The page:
When the All Blacks run on to the turf at FedEx Field in Washington DC this weekend, it seems only fitting that it will be Samuel Whitelock leading them out.
When the sides take to the pitch, it will be 10 years to the date (local time) since the All Blacks ended their long World Cup drought – with Whitelock the sole member of the 2011 side in the current squad.
It's a moment in New Zealand rugby history that many look back on fondly; from the challenges the side had with injured first five-eighths, to the tense 8-7 win over France in the final ending a 24-year drought – and doing so on home soil.
For Whitelock, it was just the start of his All Blacks career. After debuting in 2010, he was still a fresh face on the test scene, but made his presence felt and earned his spot in the team to start the final.
Now almost 130 tests into his All Blacks career, Whitelock said he hadn't thought too much about this weekend's game coinciding with the date until he received some messages about it, but said it was a moment in his career he'd like to replicate for the next generation.
"That probably shows why I've got a few greys in my beard and things like that," Whitelock joked.
"It's definitely something you look back on and go 'how awesome was that?' I remember at the time, I think I was 23, we hadn't won the World Cup for 24 years and that was the same question I got asked in media every time I did it was 'how do you feel that you've never been alive when the All Blacks were world champions?' so it was pretty cool to be a part of that.
"For myself, it was the start of my All Blacks career and hopefully we can have that in a couple of years for some of the young guys here too."
Whitelock, making his first appearance of the tour after missing the Rugby Championship due to the birth of his second child, takes over in the captaincy role from Ardie Savea, who will not feature in the game - while incumbent captain Sam Cane is set to make his return to the test arena off the bench following a long time out of the game due to injury.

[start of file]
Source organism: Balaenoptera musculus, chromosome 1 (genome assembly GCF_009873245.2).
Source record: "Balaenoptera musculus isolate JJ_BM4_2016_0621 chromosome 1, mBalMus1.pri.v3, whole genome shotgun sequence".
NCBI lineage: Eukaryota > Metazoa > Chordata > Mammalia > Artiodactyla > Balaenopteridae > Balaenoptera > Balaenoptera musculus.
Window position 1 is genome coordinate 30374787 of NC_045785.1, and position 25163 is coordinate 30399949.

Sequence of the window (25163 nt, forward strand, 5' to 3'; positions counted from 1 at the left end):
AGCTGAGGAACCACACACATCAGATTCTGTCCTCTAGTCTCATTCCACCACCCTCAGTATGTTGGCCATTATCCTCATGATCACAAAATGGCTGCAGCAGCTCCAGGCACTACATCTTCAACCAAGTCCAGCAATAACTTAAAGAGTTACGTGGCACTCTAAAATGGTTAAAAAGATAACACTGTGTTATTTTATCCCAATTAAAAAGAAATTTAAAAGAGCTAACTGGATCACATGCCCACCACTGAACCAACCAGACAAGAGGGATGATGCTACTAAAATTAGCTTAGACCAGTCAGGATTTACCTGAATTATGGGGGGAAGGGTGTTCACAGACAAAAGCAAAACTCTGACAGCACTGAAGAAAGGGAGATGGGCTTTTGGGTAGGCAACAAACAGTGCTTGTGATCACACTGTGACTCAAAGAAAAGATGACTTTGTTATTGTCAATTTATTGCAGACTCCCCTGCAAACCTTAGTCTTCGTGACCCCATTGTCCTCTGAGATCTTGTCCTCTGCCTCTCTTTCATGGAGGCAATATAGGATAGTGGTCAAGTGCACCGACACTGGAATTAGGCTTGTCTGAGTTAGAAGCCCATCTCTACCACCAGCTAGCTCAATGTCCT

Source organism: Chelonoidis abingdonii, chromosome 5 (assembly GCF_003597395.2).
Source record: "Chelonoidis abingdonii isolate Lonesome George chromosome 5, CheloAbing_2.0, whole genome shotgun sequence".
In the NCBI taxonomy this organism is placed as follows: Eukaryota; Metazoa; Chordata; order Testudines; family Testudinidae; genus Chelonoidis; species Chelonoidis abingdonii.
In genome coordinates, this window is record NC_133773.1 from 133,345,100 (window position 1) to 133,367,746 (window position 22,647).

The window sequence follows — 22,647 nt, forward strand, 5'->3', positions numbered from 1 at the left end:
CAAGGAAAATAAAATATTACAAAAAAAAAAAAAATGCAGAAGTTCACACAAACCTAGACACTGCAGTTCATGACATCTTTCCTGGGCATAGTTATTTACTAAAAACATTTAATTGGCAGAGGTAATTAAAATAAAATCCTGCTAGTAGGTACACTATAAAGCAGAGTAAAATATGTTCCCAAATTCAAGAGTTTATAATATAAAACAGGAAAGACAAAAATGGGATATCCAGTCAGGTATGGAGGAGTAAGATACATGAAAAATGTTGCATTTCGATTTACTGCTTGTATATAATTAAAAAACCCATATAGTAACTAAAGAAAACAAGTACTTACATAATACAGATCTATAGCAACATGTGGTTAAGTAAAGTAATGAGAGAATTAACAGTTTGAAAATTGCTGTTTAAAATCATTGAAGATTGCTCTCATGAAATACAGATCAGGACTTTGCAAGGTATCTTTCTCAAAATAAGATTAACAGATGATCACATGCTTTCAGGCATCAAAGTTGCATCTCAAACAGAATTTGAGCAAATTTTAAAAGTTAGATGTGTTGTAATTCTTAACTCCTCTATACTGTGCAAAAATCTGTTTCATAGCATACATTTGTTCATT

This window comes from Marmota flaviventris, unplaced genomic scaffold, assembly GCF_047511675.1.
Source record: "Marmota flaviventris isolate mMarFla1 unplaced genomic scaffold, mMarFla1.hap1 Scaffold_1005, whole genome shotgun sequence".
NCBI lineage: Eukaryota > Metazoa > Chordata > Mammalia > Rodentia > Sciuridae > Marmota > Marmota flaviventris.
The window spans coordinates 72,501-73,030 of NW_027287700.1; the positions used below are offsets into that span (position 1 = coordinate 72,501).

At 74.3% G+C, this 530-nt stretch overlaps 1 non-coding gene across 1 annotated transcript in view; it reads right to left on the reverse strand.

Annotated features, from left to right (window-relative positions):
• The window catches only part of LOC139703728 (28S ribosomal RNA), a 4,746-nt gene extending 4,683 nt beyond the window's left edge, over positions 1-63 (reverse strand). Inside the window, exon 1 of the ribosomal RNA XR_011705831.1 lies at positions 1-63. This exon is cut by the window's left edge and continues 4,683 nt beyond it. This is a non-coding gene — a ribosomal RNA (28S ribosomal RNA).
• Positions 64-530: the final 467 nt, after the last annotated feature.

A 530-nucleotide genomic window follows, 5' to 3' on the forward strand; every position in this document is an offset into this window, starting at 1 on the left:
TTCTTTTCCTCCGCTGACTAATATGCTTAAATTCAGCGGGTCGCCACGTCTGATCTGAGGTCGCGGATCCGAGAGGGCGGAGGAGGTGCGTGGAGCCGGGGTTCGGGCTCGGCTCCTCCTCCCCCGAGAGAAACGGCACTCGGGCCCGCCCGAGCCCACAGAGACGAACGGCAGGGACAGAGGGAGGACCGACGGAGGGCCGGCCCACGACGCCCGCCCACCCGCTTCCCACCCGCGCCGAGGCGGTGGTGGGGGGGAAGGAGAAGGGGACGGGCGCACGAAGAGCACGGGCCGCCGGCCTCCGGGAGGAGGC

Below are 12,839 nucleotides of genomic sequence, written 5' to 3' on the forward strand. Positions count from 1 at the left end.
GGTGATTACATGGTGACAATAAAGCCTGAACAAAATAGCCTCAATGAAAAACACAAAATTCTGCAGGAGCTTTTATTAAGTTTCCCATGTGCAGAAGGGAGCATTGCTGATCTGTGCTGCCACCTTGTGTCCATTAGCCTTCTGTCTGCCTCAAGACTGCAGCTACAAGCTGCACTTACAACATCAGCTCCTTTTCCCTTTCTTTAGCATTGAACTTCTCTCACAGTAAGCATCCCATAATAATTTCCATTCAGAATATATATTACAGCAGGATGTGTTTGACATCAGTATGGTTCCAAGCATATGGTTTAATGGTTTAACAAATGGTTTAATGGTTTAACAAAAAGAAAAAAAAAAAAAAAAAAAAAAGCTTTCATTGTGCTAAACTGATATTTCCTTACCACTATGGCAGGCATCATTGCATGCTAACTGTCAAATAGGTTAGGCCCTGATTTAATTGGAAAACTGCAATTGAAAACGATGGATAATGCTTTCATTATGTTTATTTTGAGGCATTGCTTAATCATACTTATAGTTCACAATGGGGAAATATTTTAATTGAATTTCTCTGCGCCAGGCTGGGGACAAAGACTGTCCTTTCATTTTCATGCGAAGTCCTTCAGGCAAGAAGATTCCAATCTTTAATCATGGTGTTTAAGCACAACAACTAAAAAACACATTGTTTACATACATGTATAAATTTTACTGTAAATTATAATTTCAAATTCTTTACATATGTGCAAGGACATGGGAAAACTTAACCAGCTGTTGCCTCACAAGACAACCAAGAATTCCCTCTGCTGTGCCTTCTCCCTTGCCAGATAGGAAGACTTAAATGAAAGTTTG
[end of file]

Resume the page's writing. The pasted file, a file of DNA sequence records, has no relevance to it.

"Ardie's done an awesome job and I've leant on Ardie quite a lot this week because he obviously has the feel of the group and what it's been like over the last six or seven weeks.
"I obviously need a bit of game time and haven't played a lot of rugby over the last 10 weeks, so I'm really happy to get out there and to be asked to be skip is always nice, but it does come with extra responsibilities and it's something you've got to take in your stride."
Whitelock will lead out an experimental team for the clash against the United States, with coach Ian Foster taking the opportunity to get game time for players new to the squad and those veterans like Whitelock and Cane who need the game time.
While not the most familiar of All Blacks sides, there is plenty of firepower and youthful exuberance in the line up, and Whitelock commented on the side setting out to stamp their authority on the game but also display good game management which, in turn, will present the best display of rugby to a new audience in Washington.
"We'd love to score off every opportunity," Whitelock said.
"It doesn't matter who we play against; if there is an opportunity, we want to back ourselves and take it. But it's an easy trap to fall into and sometimes it's just about taking the right option – are we pushing the pass or are we better off to take the breakdown, secure that and then potentially if it was a 50-50 before, it might be really on to score then.
"That's the hard thing as a rugby player, you've got to make sure you're making those decisions continuously through the game and sometimes when you think it's really on, you're better off to not push the pass, just wait and let it happen naturally."